Fiction/Nonfiction Book Pairing

One of the bookstagrammers/book bloggers I enjoy following is Simone and Her Books, and earlier this year (maybe January) and I remember her asking, “Do you ever get in periods of reading where you just stay in one part of the world for a while?” As I considered the question, I realized I was in my third book set in North-East Asia and that reading them in sequence was enhancing my experience so much more. So for this pairing challenge, I want to talk about the two book told about Koreans — both in North Korea and Japan throughout the 20th century. The third book I read during this period was The Leavers by Lisa Ko, which is a favorite of mine, but I think the other two mesh better for  cohesive pairing.

We’ll start with the fiction choice: Pachinko by Min Jin Lee.

Pachinko tells the story of a Korean family living in Japan during World War II. As the war progresses through the attack on Pearl Harbor and on through the bombing of Hiroshima, the book showcases Korean values, why a family would choose to relocate from Korea to Japan, and how Koreans are treated as Japan starts to close their borders. It was incredibly compelling and emotional to read and I absolutely loved it. One of my favorite things about this book was the authors note, in which Lee wrote about the time she spent in Japan and how the book was influenced by hundreds of interviews over the course of her time living there.

And now, the nonfiction: Nothing to Envy by Barbara Demick.

Nothing to Envy is the work of an investigative journalist living in South Korea who connected with defectors from North Korea. Through her relationships, she’s able to tell a horrifying story about the conditions in North Korea in the 1990s. These stories are truly beyond belief – imagine being so hungry that you blend grass in a blender to try to drink it. I won’t ruin any more of the shock but its fascinating to not only understand how bad it really was, but how they got there.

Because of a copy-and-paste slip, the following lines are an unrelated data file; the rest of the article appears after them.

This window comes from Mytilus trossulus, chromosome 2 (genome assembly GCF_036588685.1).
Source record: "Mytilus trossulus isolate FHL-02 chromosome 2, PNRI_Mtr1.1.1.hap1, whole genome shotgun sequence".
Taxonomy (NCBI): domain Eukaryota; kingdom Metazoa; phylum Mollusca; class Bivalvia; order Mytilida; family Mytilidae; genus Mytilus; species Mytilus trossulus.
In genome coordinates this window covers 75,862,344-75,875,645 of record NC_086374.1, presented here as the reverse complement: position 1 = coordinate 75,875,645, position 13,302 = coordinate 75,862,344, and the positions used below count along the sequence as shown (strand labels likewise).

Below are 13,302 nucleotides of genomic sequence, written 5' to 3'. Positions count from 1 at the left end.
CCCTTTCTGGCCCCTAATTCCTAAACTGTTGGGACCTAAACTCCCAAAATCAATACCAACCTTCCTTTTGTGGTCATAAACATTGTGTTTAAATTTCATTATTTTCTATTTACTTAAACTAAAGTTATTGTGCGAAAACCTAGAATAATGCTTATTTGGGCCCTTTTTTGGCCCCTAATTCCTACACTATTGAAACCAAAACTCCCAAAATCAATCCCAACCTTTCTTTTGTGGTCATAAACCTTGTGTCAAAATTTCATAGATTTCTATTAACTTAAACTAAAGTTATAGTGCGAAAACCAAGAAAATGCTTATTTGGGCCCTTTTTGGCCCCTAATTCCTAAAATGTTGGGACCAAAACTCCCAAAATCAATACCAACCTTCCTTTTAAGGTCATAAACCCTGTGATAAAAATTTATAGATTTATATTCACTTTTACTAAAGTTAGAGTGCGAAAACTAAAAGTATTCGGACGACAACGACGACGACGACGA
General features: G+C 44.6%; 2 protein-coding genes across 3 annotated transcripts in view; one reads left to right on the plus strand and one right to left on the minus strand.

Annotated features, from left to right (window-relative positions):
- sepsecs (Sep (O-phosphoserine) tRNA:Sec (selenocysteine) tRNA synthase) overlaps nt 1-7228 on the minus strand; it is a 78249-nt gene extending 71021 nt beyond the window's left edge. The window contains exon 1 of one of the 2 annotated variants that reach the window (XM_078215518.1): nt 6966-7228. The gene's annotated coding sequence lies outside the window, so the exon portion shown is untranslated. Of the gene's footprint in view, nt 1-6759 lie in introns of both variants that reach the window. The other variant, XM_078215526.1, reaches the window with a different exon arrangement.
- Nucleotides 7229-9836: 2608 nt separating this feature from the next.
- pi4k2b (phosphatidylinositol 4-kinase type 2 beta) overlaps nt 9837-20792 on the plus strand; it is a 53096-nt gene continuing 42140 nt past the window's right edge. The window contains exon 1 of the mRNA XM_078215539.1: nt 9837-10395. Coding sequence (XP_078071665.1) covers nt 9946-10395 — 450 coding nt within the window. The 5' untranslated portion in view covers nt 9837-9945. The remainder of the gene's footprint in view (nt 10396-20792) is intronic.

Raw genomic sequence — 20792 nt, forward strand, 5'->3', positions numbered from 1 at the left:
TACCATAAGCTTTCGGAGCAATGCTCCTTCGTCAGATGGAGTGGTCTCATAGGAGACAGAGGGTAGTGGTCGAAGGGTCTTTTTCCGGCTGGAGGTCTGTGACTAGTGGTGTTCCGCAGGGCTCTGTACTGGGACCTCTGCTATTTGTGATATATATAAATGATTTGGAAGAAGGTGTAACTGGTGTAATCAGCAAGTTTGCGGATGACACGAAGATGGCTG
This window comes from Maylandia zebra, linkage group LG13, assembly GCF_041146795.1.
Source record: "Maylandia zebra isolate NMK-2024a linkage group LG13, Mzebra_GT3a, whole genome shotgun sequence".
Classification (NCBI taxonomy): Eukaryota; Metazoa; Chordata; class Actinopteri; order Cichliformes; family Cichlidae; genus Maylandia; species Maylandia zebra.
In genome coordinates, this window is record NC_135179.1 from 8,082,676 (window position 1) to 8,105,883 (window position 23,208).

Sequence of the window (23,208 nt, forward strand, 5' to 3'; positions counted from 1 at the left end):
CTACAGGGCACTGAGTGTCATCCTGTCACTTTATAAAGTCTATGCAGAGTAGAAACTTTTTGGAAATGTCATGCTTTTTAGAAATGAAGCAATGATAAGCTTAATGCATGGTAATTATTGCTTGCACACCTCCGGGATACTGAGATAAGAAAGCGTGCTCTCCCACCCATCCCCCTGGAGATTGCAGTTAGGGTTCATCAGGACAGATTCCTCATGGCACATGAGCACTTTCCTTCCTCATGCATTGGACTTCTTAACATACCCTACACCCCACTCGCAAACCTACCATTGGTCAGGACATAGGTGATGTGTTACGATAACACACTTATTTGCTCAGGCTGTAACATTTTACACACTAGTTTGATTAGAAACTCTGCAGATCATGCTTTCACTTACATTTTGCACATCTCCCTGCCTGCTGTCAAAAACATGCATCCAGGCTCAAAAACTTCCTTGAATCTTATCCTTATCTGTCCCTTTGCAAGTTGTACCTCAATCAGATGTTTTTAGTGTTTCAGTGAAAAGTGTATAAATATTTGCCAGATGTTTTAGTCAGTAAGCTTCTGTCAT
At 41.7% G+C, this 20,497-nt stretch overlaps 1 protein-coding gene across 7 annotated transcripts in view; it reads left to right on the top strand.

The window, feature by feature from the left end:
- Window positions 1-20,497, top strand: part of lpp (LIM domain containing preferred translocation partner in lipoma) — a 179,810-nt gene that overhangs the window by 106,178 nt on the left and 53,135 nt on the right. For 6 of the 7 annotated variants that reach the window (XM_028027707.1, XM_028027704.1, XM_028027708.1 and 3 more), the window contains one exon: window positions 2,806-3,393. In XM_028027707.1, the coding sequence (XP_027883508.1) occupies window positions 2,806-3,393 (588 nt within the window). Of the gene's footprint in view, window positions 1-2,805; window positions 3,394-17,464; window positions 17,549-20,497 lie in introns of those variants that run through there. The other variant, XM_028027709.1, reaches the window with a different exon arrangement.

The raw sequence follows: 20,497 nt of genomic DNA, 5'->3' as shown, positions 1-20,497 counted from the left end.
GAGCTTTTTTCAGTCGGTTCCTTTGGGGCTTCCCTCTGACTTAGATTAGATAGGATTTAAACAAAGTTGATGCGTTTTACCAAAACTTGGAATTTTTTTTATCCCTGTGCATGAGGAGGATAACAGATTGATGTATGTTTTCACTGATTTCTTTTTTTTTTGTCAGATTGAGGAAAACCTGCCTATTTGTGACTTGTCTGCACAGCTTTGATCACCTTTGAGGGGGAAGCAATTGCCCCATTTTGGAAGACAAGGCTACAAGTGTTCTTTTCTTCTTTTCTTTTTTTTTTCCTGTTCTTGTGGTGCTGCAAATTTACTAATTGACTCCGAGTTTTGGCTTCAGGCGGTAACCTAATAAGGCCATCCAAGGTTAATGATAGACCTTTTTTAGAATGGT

I hope you enjoy these two books and learn about a side of history not always taught in the West! Happy reading!

 

Review: Pachinko

Author: Min Jin Lee
Published: January 2017
Genre: Historical Fiction
New York Times 10 Best Books 2017
FLW Rating: 4/5

Pachinko is a book that I will always remember, maybe not for the story, but for the history lessons I learned from it. This may just be me, but I feel like when it comes to history I tend to stick to similar cultures – American, European, maybe Russian or African at times, but very rarely do I study Asian history. Almost two years ago, I went to the Chinese American museum in New York City, and was blown away at how that population suffered upon immigrating to the US. It’s with this self awareness, that I’m so happy that I read Pachinko and that it is a New York Times Top 10 Notable Book for 2017. But I digress, Pachinko is a wonderful story set in Korea and Japan that spans almost the entire 20th century.

The story begins with a teenage girl, Sunja, who is living in the Bansu peninsula of Korea. The country has been largely oppressed by Japan who is beginning its quest to take over the region, using Korea as a stepping stone to China. Sunja lives with her mother, who, as a recent widow, provides for her family by running an inn full of interesting characters. But as Sunja grows up and moves away from the inn, she is forced to persevere – through hunger and poverty and segregation of many types. Sunja is an inspiring protagonist and as her family grows and moves, you feel yourself growing with them.

My favorite thing about this book, is of course the history, but beyond that I loved the writing. When I finished reading, I felt like I was going to mourn the loss of a dear friend (not a spoiler of the ending, just a reflection of my connection to this book), and so I kept turning the pages to the authors note. What I learned is that Min Jin Lee moved to Japan when her husband accepted a job, and she spent a lot of her time interviewing locals to prepare for this book. She had been working on the story for so many years, and wanted to make sure that it was exactly right. I think this anecdote is the purest example of what makes this book so moving and personal – the time and attention and care for the people it portrays just reflects how genuine Lee’s writing was.

While the plot may come in second to the characters and the history, it moves at the just the right pace, with just enough action to keep you turning the page. I would recommend it to someone looking for a heavier-novel or a lighter-nonfiction.